visit homepage http://news.nationalpost.com/2011/09/19/demand-high-but-medical-specialists-not-finding-work-in-canada/

Demand high but medical specialists not finding work in Canada

But if you are among the legions who have waited more than 18 months for a new hip, a year for a knee replacement or 600 days for so-called delayed breast reconstruction surgery, the study makes no sense. Patients are told quite often that one of the recurring reasons for long waits for treatment is that there are not enough specialist physicians to carry the patient load. In Ottawa, for instance, one area that has long waiting lists is neurosurgery, and one of the key reasons is that there are just too many patients for too few specialists. So how is it, many people will wonder, that patients will wait two years or more just to see any number of specialists for consultation a let alone surgery a because there are not many of them to go around, And then read a survey saying many specialists coming out of medical school canat find work? Dr. Chris Simpson is Queenas Universityas chief of cardiology and chair of the Wait Time Alliance, an association of 14 medical and surgical specialty societies dedicated to reducing wait times. He says the Royal College survey has a significant bearing on wait times, and acknowledges that many people will compare their own life experiences to the survey results, and find the whole thing absurd. aWhat a lot of people will say is awhat are you talking about?a My father has waited two years for his knee replacement, so how can you possibly have unemployed orthopedic surgeons?a Simpson says. aIt ties the wait times problem with the health human resources problem and the resources issue.a Simpson, who is also the president-elect of the Canadian Medical Association, says the Royal College study reveals the conundrum at the heart of the wait times problem. People wait a long time for treatment not only because there are often few specialists to go around, but more crucially because the resources the specialists need to complete the treatment cycle are not available. For surgeons in particular, the problem is operating room time. Simpson says a careful examination of the study shows that most of the new specialists who canat find work are in fields where hospital resources are needed but not available.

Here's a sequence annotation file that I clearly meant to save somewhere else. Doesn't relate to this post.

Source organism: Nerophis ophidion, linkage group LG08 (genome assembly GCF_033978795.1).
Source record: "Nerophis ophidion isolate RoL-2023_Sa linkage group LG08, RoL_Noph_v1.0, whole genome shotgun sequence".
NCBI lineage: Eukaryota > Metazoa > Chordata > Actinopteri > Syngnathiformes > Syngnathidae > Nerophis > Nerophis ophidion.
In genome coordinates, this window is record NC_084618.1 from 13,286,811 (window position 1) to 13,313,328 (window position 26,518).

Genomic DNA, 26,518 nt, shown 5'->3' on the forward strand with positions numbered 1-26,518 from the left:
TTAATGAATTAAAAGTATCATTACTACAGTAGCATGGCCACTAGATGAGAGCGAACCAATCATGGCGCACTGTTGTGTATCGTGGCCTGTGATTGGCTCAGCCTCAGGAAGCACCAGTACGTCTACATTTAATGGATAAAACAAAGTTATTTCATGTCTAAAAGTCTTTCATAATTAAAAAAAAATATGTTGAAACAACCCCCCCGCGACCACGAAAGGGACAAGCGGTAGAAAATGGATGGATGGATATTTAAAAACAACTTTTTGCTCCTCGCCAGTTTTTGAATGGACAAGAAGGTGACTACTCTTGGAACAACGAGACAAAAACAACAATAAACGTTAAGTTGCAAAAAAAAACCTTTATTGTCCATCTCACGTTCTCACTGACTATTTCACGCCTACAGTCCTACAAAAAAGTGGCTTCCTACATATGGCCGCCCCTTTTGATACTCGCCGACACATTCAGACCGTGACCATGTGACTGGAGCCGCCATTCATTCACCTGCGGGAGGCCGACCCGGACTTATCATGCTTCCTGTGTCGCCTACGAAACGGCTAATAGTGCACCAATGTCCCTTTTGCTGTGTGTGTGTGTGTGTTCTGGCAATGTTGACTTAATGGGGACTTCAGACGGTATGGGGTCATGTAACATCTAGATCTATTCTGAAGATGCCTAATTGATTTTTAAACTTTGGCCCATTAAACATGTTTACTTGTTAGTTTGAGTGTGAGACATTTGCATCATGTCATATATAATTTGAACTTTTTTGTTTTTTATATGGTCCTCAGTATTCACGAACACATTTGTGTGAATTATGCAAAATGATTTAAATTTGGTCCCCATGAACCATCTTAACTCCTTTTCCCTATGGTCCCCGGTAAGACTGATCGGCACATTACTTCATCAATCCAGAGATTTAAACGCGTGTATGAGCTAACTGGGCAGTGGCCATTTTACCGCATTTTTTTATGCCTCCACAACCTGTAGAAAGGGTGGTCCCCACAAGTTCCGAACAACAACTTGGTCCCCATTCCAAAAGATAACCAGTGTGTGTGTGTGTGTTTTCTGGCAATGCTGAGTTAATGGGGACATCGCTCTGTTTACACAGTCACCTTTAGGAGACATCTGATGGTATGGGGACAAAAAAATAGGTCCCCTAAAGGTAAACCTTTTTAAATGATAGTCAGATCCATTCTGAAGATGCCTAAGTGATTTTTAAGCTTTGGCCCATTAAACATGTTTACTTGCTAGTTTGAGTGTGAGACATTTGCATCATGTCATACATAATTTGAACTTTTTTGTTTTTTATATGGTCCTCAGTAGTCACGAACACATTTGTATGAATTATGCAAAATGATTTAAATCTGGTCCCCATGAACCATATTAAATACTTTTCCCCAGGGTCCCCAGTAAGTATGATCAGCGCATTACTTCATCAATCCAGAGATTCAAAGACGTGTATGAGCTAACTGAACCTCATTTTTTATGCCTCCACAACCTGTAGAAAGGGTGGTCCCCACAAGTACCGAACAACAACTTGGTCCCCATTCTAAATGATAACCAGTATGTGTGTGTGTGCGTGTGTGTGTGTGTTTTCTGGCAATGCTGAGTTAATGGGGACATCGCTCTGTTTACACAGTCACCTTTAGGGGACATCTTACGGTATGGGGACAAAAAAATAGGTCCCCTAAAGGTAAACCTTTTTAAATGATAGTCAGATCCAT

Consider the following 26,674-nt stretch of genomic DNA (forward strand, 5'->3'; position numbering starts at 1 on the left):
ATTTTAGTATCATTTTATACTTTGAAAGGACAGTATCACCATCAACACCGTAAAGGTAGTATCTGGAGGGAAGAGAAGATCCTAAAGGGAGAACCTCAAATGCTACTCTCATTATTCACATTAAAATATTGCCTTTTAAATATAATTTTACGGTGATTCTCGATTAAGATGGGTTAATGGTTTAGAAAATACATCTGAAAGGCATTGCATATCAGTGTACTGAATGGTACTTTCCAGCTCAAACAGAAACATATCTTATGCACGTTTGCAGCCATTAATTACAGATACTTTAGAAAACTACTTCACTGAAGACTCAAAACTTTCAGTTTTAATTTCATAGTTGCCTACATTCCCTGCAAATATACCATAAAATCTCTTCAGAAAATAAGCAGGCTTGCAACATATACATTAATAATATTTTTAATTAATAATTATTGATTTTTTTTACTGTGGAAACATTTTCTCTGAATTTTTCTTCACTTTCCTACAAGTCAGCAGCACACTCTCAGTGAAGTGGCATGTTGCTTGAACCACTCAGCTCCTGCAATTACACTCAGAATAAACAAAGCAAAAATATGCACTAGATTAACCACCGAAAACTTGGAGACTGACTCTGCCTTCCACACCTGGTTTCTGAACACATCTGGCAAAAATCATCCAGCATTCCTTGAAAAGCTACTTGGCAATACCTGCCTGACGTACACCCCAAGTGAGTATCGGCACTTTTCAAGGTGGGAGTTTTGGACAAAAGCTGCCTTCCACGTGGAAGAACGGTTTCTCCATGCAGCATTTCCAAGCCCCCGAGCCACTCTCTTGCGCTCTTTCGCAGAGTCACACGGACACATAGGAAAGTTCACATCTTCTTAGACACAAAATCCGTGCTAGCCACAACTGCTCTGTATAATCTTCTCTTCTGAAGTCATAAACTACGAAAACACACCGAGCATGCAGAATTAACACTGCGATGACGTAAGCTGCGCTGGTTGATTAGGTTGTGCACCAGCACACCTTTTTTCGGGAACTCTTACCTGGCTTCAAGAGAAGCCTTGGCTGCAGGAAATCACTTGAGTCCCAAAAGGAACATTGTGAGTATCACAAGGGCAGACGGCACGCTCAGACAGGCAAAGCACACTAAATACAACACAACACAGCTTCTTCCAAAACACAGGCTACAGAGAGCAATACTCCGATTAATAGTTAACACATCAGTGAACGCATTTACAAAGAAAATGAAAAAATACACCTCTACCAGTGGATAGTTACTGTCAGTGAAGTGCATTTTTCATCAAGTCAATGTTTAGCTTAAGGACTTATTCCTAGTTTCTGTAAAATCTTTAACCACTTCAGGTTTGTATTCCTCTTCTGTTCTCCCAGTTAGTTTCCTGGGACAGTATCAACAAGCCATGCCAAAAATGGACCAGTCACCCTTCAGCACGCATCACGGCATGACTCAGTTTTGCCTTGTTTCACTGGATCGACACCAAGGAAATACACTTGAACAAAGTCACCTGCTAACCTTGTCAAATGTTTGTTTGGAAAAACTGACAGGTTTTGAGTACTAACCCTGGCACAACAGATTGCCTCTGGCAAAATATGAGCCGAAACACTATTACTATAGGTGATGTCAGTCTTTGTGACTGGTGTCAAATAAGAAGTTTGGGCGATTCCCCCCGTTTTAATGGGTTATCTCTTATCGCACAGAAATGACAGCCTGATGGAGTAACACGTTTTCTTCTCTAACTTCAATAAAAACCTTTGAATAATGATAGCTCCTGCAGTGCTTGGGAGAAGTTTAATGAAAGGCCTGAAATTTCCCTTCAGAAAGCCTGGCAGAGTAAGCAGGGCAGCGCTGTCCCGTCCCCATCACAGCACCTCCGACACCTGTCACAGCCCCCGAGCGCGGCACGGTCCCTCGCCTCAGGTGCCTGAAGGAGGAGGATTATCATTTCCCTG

site http://www.ottawacitizen.com/opinion/columnists/paradox+unemployed+medical+specialist/9079007/story.html